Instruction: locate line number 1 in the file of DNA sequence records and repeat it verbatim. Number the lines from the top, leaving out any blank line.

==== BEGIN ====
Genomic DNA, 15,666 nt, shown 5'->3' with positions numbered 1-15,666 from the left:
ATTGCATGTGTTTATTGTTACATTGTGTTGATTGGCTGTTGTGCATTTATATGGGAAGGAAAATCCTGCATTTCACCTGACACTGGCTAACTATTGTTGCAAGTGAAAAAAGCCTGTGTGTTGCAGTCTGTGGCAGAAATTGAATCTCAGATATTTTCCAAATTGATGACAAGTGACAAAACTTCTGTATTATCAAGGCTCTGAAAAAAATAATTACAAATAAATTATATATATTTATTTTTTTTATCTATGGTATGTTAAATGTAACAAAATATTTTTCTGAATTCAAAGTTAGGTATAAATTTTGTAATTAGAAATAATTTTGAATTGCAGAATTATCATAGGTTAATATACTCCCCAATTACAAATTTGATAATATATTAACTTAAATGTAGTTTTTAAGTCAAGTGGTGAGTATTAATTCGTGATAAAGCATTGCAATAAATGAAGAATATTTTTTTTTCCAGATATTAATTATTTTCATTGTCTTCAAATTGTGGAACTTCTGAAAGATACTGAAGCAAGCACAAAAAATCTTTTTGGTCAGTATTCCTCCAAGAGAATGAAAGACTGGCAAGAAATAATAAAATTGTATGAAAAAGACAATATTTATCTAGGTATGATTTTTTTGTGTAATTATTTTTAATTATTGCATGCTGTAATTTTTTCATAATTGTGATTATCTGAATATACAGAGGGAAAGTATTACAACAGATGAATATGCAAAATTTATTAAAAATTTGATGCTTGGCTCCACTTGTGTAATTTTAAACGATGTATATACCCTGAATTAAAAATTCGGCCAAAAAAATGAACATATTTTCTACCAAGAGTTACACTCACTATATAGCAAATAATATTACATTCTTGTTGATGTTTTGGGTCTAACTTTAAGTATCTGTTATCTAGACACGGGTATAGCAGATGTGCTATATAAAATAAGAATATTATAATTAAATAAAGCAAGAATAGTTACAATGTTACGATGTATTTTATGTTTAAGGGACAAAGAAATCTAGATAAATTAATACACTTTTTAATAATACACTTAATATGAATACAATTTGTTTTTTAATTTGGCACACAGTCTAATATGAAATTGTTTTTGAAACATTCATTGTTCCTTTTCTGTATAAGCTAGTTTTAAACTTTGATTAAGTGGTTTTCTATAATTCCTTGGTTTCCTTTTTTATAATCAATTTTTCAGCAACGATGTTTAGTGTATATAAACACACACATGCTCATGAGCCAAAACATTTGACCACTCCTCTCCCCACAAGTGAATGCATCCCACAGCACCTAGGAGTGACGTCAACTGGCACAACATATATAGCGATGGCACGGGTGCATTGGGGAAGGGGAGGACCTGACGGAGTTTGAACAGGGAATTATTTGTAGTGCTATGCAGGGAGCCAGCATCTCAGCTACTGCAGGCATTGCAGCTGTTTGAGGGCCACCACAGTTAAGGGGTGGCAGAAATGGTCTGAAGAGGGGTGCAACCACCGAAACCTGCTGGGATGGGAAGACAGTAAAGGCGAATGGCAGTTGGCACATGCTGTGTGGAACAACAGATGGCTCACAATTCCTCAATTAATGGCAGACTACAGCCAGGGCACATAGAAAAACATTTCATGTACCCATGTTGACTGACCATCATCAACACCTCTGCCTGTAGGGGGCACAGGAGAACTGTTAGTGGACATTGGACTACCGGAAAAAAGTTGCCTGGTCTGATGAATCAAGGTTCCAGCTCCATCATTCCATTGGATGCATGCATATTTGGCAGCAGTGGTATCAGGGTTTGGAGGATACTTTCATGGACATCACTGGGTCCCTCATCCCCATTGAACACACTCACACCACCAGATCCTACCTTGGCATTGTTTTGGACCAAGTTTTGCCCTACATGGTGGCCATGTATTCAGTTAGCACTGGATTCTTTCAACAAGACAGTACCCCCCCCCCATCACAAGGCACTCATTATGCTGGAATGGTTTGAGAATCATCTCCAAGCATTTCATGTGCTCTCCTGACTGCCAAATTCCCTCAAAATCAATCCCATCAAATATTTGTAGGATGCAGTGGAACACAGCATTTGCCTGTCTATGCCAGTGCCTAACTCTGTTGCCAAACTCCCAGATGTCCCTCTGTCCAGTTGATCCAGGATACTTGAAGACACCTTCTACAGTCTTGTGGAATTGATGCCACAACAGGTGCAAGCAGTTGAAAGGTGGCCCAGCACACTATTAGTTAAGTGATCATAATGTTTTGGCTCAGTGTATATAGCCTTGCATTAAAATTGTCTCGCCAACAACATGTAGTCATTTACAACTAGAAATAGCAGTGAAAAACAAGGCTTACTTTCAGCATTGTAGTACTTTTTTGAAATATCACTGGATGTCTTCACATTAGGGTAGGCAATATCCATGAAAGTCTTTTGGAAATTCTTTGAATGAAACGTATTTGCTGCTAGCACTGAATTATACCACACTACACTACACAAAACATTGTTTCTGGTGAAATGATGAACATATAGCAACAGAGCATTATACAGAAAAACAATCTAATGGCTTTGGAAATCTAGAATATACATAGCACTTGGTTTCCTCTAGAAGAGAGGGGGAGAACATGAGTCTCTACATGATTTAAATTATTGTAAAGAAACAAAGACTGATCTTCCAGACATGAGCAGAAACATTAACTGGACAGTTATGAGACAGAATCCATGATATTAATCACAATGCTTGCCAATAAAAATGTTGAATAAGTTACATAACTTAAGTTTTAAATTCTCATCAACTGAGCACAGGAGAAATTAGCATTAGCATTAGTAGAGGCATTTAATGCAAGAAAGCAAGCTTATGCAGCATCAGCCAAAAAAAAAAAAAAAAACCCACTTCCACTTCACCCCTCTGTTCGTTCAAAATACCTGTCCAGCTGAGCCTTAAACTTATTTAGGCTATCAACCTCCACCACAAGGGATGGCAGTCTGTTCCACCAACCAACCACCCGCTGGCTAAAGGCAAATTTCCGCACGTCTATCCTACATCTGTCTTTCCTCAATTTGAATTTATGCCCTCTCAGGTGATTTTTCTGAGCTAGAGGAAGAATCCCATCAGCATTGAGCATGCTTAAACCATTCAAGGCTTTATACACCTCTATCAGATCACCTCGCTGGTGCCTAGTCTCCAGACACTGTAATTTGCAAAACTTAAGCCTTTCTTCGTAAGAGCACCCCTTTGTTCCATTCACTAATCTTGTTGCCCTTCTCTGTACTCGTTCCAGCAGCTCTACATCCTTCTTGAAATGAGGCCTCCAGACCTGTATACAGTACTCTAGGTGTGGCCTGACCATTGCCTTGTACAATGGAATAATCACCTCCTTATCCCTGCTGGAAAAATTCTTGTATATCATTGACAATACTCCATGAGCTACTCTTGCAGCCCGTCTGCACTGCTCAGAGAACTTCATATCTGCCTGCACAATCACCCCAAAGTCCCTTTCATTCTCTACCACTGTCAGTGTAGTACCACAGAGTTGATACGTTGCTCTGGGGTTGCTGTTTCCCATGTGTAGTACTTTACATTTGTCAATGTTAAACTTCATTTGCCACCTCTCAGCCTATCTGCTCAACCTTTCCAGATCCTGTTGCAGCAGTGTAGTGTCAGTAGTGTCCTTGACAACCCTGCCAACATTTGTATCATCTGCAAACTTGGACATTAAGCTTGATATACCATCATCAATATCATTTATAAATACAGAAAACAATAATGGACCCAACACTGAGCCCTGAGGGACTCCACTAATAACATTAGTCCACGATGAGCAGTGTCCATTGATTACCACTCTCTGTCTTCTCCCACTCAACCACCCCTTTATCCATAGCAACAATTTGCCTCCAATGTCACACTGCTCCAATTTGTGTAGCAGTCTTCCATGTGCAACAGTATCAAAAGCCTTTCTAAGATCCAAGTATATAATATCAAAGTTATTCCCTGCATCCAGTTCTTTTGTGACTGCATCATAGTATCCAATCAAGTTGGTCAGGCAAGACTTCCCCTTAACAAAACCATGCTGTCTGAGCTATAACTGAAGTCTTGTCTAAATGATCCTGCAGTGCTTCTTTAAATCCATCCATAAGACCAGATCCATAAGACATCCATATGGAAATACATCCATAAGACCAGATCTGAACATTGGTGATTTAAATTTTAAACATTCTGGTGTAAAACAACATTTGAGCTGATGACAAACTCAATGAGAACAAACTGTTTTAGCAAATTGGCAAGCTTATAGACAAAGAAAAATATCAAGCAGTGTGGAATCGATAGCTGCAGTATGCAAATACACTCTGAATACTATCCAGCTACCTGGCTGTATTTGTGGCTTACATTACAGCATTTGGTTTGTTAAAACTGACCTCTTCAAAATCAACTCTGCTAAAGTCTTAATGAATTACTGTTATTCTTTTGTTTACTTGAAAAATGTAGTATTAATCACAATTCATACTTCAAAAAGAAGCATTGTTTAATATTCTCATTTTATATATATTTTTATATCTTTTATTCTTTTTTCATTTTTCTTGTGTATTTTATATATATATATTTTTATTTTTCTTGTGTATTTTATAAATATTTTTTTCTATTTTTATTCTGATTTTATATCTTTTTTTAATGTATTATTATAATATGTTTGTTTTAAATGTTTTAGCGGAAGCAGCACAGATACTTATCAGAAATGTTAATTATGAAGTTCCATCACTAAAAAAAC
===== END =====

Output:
Genomic DNA, 15,666 nt, shown 5'->3' with positions numbered 1-15,666 from the left: